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The Prime Minister: I last met Nelson Mandela on 3 February 2004 during his visit to London. We discussed a wide range of issues, including The Commission for Africa and the UK's Presidency of the G8 this year.
John Barrett: To ask the Secretary of State for Trade and Industry what incentives are offered by the Government to UK manufacturers who choose not to carry out experimental testing on animals. 
Ms Hewitt: Under UK and international law new products must be tested for the purposes of environmental, workplace and consumer safety. This may involve the use of animals. If so, the use will be licensed under the Animals (Scientific Procedures) Act 1986.
The principles of the Act are that animal testing may only be licensed if there are no non-animal alternatives and, where animals must be used, their numbers and suffering are to be minimised. The number of animal procedures performed each year has been falling steadily and is now at half the level it was 30 years ago. Since 1998, there has been a ban on the use of animals to test cosmetics.
The Government recognise that there are concerns about this issue and take a leading role in Europe in encouraging the development and adoption of alternatives to all forms of animal use in science. In May 2004 we established the National Centre for the Replacement, Refinement and Reduction of Animals in Research (NC3Rs), which will also be working with regulators on the acceptance of alternative methods for regulatory toxicology. The National Centre has funding of over £600,000.
Malcolm Bruce: To ask the Secretary of State for Trade and Industry on what date the Export Credits Guarantee Department issued guarantees to Alvis in connection with the sale of Scorpion and Stormer vehicles to Indonesia. 
Mr. Mike O'Brien [holding answer 3 February 2005]: Ellington Colliery did not receive any support under the UK Coal Operating Aid Scheme during 200002. In 2004, UK Coal plc. was allocated £2.168 million of Coal Investment Aid to support planned investment spend at Ellington to March 2006. One payment of £850,000 has been made from this award. This represented 28.73 per cent. reimbursement of approved investment costs incurred and defrayed during January-September 2004.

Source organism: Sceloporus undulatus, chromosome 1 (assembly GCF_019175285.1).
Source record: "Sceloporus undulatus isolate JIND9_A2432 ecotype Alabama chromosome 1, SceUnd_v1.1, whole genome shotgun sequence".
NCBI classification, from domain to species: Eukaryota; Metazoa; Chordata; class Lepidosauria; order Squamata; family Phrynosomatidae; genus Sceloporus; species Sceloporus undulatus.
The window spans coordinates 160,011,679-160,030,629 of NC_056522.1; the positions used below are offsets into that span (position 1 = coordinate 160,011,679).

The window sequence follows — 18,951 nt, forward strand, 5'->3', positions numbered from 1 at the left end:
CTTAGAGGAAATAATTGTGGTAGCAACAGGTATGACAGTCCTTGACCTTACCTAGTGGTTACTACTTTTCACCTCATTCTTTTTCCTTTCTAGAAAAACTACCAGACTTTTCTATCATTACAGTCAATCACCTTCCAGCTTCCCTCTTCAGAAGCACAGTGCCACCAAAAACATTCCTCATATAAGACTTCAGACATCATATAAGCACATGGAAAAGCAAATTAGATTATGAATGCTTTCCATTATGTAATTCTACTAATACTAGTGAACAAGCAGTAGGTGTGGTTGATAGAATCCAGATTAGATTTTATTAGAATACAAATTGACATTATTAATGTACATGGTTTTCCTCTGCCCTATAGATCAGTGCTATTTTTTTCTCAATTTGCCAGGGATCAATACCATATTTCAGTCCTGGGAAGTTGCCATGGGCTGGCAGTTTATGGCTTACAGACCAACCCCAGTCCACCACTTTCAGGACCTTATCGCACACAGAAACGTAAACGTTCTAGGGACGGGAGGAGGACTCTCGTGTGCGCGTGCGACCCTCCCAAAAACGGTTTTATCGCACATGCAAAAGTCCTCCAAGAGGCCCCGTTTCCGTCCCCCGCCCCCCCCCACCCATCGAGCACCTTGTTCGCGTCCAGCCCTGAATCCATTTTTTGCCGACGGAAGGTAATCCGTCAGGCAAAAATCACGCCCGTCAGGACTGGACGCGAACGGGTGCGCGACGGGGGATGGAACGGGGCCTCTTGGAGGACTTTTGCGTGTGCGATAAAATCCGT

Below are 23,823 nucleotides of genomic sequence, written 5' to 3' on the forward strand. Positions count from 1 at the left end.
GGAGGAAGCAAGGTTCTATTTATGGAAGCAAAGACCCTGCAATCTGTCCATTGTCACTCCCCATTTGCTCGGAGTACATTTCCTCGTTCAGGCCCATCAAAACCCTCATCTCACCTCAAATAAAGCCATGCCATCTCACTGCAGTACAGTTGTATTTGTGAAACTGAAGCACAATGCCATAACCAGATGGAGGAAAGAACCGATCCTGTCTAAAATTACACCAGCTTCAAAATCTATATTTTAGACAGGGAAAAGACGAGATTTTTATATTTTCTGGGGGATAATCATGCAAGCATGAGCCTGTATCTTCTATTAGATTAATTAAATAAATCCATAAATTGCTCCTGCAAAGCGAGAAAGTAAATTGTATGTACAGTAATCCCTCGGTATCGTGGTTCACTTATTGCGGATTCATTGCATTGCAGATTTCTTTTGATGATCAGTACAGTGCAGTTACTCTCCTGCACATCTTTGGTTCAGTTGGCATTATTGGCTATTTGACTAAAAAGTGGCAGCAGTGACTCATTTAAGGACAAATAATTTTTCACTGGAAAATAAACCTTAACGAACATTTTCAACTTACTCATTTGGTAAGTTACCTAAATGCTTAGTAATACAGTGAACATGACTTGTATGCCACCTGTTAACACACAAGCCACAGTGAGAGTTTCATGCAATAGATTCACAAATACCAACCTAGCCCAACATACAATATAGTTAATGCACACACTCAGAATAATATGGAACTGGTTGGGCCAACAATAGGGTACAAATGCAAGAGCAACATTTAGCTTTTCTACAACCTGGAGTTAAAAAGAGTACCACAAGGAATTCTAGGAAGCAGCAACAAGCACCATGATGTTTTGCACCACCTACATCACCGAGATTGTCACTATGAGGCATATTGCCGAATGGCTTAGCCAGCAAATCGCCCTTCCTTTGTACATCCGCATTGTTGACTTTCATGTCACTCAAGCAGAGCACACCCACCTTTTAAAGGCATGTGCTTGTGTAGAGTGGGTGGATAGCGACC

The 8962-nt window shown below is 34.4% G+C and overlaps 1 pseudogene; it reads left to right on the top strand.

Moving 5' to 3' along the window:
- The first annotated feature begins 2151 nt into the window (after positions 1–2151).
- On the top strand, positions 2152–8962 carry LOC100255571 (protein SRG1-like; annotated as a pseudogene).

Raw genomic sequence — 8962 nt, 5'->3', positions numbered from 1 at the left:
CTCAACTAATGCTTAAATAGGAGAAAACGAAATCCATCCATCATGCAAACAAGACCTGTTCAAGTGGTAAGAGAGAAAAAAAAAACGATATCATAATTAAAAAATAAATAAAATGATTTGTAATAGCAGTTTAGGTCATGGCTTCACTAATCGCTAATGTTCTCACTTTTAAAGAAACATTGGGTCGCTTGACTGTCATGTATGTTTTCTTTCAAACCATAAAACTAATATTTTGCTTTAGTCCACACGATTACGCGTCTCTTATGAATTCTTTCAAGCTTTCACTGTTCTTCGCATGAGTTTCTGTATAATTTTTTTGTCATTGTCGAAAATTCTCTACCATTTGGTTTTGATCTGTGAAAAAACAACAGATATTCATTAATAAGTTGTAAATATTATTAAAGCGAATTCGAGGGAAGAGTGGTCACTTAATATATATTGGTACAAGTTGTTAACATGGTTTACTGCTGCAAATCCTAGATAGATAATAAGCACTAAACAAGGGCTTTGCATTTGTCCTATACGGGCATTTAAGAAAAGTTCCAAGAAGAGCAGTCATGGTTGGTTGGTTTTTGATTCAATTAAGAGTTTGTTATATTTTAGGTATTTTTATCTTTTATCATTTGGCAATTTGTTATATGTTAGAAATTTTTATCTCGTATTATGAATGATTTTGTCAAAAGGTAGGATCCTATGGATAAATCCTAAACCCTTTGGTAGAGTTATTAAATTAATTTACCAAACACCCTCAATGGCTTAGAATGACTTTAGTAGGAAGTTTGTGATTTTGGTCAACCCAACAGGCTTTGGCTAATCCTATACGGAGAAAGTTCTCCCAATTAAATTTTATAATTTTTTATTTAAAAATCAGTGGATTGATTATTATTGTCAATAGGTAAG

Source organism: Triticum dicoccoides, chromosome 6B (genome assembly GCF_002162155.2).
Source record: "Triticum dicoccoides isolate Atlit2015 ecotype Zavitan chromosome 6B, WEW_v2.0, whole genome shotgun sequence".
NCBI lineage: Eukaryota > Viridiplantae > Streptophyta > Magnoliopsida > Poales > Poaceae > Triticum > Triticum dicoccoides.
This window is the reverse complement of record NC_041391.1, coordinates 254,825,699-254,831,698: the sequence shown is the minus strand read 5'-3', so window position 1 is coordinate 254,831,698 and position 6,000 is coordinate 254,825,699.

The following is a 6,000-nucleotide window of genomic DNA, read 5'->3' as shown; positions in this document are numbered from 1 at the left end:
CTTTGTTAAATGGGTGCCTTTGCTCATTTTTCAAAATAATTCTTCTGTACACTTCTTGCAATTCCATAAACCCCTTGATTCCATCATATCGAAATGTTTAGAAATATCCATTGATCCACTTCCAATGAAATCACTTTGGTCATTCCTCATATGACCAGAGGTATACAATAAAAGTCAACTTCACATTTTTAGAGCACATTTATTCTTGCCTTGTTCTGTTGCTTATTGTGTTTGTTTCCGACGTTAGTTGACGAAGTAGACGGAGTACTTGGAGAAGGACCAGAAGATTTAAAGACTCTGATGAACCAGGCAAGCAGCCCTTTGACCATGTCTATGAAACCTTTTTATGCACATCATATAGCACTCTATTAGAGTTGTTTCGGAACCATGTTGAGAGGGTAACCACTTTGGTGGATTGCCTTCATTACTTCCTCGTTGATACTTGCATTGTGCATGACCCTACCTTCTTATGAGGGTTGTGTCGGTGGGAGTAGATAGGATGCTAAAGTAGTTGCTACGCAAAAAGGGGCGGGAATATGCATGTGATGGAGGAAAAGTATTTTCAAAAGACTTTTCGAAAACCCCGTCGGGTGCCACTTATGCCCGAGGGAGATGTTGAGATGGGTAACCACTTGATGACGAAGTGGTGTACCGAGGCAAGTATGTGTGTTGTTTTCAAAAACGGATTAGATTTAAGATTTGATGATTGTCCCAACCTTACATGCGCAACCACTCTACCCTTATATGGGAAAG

Mr. Tynan: To ask the Secretary of State for Trade and Industry what assistance has been given to small charities and religious organisations to ensure that they are able to comply with the Employment Equality (Sexual Orientation) Regulations 2003 and the Employment Equality (Religion or Belief) Regulations 2003. 
Mr. Sutcliffe [holding answer 4 February 2005]: In addition to press and online promotional campaigns, information sessions (including a number specifically aimed at religious and other voluntary sector organisations), and Acas-published practical guidance on promoting equality in the workplace, the DTI has provided specific support for voluntary and community sector organisations on the Employment Equality Regulations. In 200304, £625,000 was made available for a range of projects across Great Britain looking at producing and disseminating guidance, training and information materials. In 200405, funding was more than doubled to £1.4 million. Much of the funding was directed at meeting the specific needs of religious organisations, lesbian, gay and bisexual groups and other voluntary sector organisations and their client and constituency groups.
Angus Robertson: To ask the Secretary of State for Trade and Industry how many times during the (a) Italian, (b) Irish and (c) Dutch Presidency of the EU the Scientific Steering Committee met; when and where these meetings took place; what UK Government expert was present; and if she will make a statement. 
During the Italian Presidency, meetings took place on 5 September, and 5 December and in Genoa on 27 October 2003. During the Irish Presidency, meetings took place in Brussels on 29 January and 29 June and in Galway on 1 April 2004. During the Dutch Presidency, meetings took place in Brussels on 16 July, 1 October and 10 December and in Enschede on 21 October 2004.
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Officials from the Office of Science and Technology (DTI) represented the UK at all of the above meetings. Additionally Research Councils UK attended one meeting where the agenda called for their expertise in the governance of basic research systems.
Malcolm Bruce: To ask the Secretary of State for Trade and Industry how much of the Renewable Energy Initiative of the Export Credits Guarantee Department has been allocated to projects; and if she will make a statement. 
Mr. Alexander [holding answer 3 February 2005]: While the Renewable Energy Initiative continues to produce a number of inquiries to ECGD, none of these prospects has yet developed to the stage of becoming firm business. As a result, none of the available ECGD cover has yet been allocated.
Llew Smith: To ask the Secretary of State for Trade and Industry what financial support has been made available in each year since 1997 through the Export Credits Guarantee Department for (a) fossil fuel power plants and (b) carbon capture and storage sequestration technology, broken down by country of receipt. 
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